Fresh off a major milestone, Mimecast is ramping up its efforts to protect Office 365 customers from attackers whose weapon of choice is email.
The company just celebrated the one-year anniversary of its initial public offering, and mirroring the rise of advanced email threats, business is on a tear. "A couple of things have aligned in an exciting way," Ed Jennings, chief operating officer at the Microsoft Exchange email management and protection specialist, told eWEEK.
Earlier this month, Mimecast reported a 29-percent year-on-year increase in revenue to $44.4 million (GAAP) during its second quarter fiscal 2017. The company also booked 1,900 new customers, bringing the total number of organizations that use its enterprise email products to 21,800.
Both the market for productivity software and the email threat landscape are undergoing major changes, said Jennings.
Pointing out Office 365's brisk growth of about 50,000 new customers a month, Jennings said businesses by the bucket load are "not just licensing, but adopting" Microsoft's cloud-enabled business software platform. Seventeen percent of Mimecast's customers use its offerings with Microsoft Office 365.
Just today, Microsoft announced it had expanded Office 365's availability into 10 new markets, Bhutan, Cambodia, Greenland, Guadeloupe, Laos, Maldives, Martinique, Mozambique, Myanmar and Vatican City, for a total of 150 markets. And the company is eyeing another 97 markets, stated Tom Batcheler, senior product marketing manager for Microsoft Office 365.
Customers that once ran their own Exchange servers and related appliances in their data centers are increasingly "moving that infrastructure to the cloud," he said.
Moving to the cloud can help businesses capitalize on the latest innovations in software, IT infrastructure and data security, but it doesn't immunize them against every threat, he argued. While they may be washing their hands of much of the management burden and cost associated with operating those systems on-premises, they may be inviting other challenges by leaving it up to Microsoft's Azure cloud infrastructure. (Microsoft also offers security add-ons for its Exchange Online service, it should be noted.)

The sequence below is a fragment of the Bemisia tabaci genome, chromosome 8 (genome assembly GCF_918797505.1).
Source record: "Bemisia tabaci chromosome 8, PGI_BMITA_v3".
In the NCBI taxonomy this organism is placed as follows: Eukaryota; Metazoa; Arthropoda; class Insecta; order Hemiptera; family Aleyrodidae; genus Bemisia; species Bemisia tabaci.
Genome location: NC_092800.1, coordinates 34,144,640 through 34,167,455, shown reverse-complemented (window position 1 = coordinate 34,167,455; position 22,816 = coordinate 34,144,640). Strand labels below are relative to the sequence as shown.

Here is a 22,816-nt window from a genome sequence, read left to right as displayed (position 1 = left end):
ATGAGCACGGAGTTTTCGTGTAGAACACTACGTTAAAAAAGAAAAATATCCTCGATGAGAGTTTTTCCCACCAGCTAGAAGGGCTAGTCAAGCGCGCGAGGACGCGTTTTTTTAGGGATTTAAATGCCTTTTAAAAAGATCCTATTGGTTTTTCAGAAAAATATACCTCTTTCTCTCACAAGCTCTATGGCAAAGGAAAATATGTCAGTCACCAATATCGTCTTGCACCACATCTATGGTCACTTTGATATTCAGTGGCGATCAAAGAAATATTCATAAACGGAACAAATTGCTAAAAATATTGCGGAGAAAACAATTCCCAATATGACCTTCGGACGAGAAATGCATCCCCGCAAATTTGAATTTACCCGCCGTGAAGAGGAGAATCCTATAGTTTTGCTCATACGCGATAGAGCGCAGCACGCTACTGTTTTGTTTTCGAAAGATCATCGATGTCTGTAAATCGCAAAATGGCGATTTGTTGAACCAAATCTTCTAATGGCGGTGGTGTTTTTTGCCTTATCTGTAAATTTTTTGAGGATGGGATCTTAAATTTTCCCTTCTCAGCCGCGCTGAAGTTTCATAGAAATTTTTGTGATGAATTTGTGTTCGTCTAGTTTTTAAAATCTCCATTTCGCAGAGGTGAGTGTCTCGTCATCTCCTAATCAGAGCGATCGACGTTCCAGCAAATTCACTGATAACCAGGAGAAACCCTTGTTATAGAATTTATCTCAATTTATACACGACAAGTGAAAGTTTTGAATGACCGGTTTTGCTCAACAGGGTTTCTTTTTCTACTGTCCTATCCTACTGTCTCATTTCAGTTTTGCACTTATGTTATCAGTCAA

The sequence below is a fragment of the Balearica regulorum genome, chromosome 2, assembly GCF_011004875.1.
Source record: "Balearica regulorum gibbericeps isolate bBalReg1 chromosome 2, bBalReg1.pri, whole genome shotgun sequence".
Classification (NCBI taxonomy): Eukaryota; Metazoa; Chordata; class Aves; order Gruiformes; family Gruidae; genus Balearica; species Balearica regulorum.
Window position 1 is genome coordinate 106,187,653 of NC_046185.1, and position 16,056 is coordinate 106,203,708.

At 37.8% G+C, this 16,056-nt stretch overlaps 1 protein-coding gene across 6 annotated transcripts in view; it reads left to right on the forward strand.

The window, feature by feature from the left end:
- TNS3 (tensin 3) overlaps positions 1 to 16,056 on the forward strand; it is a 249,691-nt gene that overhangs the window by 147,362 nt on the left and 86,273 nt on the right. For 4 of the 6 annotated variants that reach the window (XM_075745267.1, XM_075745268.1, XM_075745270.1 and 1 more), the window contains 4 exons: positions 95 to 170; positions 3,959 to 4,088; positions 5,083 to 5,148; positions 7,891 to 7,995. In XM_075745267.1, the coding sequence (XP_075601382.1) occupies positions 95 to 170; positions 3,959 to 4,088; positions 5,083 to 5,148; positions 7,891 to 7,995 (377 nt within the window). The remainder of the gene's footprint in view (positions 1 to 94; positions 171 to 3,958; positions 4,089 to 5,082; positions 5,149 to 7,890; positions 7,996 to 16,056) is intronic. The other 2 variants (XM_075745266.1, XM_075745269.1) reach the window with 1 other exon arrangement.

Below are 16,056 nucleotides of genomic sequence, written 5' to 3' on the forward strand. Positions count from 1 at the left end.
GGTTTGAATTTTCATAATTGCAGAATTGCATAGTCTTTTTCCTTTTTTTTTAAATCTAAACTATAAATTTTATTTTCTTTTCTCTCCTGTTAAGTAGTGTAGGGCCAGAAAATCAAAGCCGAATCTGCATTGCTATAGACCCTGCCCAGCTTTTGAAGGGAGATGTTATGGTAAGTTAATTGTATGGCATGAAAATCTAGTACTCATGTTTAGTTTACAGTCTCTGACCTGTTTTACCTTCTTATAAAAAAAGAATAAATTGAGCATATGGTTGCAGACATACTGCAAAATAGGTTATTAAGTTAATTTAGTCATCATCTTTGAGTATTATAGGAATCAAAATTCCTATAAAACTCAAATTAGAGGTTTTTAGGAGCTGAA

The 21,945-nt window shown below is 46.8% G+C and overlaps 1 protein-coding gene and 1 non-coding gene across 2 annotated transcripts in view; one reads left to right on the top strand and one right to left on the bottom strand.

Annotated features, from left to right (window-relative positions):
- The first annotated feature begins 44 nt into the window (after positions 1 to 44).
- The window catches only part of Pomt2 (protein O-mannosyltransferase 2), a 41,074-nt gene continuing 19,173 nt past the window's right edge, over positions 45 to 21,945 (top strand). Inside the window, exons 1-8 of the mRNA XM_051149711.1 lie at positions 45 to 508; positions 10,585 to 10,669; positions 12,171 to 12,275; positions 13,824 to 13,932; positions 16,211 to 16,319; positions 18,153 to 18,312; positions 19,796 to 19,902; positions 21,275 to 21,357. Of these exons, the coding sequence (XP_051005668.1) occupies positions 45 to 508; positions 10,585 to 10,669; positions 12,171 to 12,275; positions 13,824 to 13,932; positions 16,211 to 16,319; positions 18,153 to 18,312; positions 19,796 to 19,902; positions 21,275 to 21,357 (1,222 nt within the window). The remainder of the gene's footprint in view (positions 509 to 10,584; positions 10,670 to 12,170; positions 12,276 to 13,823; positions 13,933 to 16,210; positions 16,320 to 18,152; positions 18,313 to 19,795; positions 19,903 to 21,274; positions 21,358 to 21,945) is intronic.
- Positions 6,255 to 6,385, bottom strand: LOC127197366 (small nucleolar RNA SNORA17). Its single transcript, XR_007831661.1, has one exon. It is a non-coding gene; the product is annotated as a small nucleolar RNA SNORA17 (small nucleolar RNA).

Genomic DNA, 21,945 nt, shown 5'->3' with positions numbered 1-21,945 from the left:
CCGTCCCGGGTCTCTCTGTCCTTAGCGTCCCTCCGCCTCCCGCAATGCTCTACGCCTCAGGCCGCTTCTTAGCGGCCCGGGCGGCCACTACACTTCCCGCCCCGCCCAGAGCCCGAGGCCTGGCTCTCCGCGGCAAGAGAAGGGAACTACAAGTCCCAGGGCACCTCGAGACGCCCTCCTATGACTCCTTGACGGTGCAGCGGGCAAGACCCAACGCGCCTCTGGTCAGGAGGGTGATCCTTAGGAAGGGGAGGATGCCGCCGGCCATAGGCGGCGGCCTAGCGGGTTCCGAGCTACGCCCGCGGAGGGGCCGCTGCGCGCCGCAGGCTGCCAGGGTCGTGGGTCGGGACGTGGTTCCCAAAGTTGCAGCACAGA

Whether delivered from Microsoft's cloud or a local Exchange server, business email accounts are under assault.
"Email has come back as the number one threat vector," said Jennings. "It used to be a spam problem," he added, noting that email-borne threats have since multiplied to include "phishing, spear phishing, whaling and now ransomware." In fact, "99 percent of ransomware initiates from an email attack."
To combat this, Mimecast offers a range of email security capabilities dubbed Targeted Threat Protection. The technology scans for suspect URLs and hidden signs that a scammer is behind that convincing email from the CEO requesting sensitive information or a wire transfer. It can also sandbox "weaponized attachments" before they end up in a user's inbox.
Enhanced security aside, Mimecast can help turn Exchange Online outages, like the one that affected many customers in the U.S. this summer, into a non-event. Should an outage strike, Mimecast's email continuity offering continues all delivery operations and automatically syncs with Microsoft's servers when they return, ensuring uninterrupted service. In effect, "our customers never go down" said Jennings.
More offerings are in the works, "beyond just Exchange," hinted Jennings. For now, the company is focused on adding new capabilities and making the existing ones more robust, he said.